In Pennsylvania, drivers are prohibited from operating a motor vehicle with a blood alcohol concentration (BAC) of .08 percent or above. The legal limits are even lower for commercial drivers (.04 percent) and for drivers under 21 years of age (.02 percent). If you’re stopped by police on suspicion of driving under the influence (DUI), you may be asked to submit to a breath or blood test, either at the scene or later at a police station. Fearing what the test may show, you may be naturally inclined to refuse. But what happens if you do?

Pennsylvania is considered an implied consent state. This means that if you drive your vehicle within the state’s borders, you are deemed to have agreed to take a BAC test upon police request. Refusal results in automatic license suspension under Pennsylvania law as follows:

  • First Offense — Suspension for one year and a $500 reinstatement fee.
  • Second Offense — Suspension for 18 months and a $1,000 reinstatement fee.
  • Third Offense —Suspension for 18 months and a $2,000 reinstatement fee.

Unlike DUI, refusal to take a BAC test is not a crime in itself and so carries no jail time or fines. However, you can still be prosecuted for DUI even without a BAC test and the fact that you refused to take one can be admitted as evidence against you.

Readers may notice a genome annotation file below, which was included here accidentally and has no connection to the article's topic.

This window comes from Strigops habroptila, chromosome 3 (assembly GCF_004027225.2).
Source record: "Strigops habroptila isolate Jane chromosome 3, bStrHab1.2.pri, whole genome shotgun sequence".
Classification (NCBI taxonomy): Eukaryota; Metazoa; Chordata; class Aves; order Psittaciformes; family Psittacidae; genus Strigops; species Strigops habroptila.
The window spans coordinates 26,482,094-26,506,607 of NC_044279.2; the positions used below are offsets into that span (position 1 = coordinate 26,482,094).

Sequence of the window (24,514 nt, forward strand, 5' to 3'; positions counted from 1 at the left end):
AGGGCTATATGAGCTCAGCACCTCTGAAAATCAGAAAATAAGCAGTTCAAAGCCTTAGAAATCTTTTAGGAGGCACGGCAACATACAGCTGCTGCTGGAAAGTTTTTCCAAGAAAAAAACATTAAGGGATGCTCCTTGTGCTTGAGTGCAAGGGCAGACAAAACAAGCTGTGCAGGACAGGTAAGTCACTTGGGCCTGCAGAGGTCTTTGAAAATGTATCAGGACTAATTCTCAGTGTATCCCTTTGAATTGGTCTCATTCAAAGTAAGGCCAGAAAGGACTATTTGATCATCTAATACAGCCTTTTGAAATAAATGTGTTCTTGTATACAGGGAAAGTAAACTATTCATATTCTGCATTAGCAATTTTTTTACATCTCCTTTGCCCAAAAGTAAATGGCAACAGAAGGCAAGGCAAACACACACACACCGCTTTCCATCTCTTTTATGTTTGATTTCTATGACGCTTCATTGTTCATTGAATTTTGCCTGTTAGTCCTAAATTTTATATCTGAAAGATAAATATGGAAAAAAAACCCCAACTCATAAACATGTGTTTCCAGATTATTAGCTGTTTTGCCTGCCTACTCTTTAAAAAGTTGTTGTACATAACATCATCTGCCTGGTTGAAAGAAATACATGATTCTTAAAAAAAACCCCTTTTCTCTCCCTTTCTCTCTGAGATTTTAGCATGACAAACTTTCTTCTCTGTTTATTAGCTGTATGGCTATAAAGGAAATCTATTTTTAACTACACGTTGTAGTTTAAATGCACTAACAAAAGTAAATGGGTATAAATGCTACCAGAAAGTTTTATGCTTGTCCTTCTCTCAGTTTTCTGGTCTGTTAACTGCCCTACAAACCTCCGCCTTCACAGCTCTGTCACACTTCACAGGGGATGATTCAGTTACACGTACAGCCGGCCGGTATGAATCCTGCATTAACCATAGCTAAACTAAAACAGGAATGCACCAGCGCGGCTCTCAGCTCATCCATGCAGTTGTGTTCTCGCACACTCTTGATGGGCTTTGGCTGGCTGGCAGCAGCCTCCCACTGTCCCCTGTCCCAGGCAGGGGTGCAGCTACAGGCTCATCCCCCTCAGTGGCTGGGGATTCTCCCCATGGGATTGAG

Can you be convicted of DUI without proof of a BAC above the legal limit? The answer is yes. Law enforcement officers are trained to spot drunk or impaired drivers by a host of indicators, such as:

  • If you were swerving or driving erratically
  • If your eyes are red
  • If an odor of alcohol emanates from you or your vehicle
  • If your speech is slurred
  • If you fail a field sobriety test

Any of these factors can serve as reasonable suspicion of DUI, justifying a traffic stop, and may also give the officer probable cause to request a BAC test and to arrest you. The officer’s testimony about these outward indicators, as well as about your refusal to take the test, can be sufficient to convict you.

While breath-test refusal is not to be condoned, the police officer’s testimony is not as objective as BAC test results and as such is more open to challenge in a DUI trial. The best thing to do if you’ve been stopped on suspicion of DUI is to tell the police officer that you wish to call your lawyer on your cell phone immediately. This will indicate to the officer that you wish to protect your rights.

To learn more about how a qualified criminal defense attorney can assist you in dealing with Pennsylvania DUI and/or breath-test refusal charges, call Matthew R. Zatko, Attorney at Law at 814-443-1631 or contact me online to arrange a free consultation at my Somerset office.